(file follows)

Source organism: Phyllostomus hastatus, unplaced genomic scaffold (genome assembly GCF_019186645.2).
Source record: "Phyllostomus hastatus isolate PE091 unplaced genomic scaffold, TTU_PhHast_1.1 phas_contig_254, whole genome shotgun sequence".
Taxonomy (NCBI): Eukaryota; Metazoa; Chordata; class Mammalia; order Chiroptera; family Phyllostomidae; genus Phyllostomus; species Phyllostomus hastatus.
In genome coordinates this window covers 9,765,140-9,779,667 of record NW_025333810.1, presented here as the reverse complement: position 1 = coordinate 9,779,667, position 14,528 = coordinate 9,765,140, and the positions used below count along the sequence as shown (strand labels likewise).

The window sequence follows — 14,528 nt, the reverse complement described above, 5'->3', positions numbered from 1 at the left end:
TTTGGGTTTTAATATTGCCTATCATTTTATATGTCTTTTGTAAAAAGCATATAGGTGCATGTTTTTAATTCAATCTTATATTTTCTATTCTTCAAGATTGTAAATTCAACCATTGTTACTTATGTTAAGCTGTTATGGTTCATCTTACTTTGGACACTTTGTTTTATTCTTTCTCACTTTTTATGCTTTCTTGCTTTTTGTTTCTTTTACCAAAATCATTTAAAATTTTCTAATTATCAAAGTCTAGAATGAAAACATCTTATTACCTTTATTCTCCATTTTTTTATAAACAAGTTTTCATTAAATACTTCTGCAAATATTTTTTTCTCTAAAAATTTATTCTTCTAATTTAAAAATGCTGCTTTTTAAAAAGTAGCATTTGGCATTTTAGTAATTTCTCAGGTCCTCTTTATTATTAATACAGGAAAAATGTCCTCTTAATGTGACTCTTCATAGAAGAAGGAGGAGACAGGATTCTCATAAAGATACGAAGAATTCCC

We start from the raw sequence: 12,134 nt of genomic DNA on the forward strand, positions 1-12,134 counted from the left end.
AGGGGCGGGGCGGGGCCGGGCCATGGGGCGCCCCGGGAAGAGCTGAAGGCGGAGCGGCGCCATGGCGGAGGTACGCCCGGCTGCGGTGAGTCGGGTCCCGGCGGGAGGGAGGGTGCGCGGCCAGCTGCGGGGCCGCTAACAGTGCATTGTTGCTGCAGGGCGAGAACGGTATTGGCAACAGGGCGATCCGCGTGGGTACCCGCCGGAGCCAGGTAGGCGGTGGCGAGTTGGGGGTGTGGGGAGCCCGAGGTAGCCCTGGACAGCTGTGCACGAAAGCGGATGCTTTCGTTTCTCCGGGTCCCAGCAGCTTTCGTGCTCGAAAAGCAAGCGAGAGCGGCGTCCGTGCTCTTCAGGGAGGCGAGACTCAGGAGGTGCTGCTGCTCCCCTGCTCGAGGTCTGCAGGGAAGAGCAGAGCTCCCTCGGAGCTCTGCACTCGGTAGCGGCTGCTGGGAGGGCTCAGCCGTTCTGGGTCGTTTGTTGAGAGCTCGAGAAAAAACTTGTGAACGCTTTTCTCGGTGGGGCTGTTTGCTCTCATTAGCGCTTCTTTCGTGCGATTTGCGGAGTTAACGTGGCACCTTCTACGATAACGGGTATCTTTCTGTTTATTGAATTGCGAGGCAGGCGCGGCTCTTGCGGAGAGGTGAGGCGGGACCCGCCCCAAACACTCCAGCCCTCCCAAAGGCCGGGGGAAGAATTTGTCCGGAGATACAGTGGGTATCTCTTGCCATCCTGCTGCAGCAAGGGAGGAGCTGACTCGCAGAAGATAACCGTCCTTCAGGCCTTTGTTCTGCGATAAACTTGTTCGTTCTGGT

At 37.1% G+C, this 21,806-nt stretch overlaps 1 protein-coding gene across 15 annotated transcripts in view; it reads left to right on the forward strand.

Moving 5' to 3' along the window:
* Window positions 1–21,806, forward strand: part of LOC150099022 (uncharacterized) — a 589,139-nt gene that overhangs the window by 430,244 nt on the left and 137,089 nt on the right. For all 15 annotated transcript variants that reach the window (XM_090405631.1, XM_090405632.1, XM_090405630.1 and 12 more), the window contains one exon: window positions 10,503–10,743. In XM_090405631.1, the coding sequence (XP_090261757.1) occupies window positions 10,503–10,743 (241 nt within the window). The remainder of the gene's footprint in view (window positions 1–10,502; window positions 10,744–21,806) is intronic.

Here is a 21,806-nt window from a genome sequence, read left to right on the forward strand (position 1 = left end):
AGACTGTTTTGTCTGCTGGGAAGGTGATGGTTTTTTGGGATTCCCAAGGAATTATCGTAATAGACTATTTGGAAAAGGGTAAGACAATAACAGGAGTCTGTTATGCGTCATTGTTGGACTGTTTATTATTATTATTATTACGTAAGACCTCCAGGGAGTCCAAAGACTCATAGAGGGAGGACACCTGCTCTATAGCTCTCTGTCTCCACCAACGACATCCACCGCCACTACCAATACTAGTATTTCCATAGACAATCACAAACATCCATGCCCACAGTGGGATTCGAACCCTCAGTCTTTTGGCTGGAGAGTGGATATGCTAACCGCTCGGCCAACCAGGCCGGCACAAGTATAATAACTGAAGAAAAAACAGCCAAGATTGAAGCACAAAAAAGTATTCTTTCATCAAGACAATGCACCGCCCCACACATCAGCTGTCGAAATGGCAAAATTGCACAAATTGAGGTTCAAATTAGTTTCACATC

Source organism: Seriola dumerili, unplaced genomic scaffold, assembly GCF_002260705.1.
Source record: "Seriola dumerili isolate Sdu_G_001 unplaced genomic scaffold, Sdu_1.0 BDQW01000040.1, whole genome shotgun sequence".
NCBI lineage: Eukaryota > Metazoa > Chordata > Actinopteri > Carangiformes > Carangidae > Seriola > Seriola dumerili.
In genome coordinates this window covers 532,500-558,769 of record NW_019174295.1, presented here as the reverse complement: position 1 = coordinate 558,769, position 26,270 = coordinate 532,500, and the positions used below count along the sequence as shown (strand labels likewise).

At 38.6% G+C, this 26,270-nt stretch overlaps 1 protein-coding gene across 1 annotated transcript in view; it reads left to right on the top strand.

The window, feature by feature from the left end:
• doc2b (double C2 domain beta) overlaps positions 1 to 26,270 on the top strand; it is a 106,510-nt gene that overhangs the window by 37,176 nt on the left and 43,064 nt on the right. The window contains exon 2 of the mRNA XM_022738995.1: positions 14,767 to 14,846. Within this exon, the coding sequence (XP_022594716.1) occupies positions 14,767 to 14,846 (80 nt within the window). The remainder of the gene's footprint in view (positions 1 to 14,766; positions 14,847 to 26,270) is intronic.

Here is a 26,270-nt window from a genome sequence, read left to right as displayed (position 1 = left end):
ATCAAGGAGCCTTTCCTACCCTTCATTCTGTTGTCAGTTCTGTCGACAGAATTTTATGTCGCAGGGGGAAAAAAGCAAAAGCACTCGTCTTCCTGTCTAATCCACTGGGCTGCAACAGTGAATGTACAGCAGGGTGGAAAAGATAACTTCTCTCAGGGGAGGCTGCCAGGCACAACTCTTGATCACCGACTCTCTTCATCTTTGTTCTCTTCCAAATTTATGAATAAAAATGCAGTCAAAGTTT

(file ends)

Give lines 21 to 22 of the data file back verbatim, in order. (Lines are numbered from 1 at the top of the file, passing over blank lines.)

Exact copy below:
Here is a 26,270-nt window from a genome sequence, read left to right as displayed (position 1 = left end):
ATCAAGGAGCCTTTCCTACCCTTCATTCTGTTGTCAGTTCTGTCGACAGAATTTTATGTCGCAGGGGGAAAAAAGCAAAAGCACTCGTCTTCCTGTCTAATCCACTGGGCTGCAACAGTGAATGTACAGCAGGGTGGAAAAGATAACTTCTCTCAGGGGAGGCTGCCAGGCACAACTCTTGATCACCGACTCTCTTCATCTTTGTTCTCTTCCAAATTTATGAATAAAAATGCAGTCAAAGTTT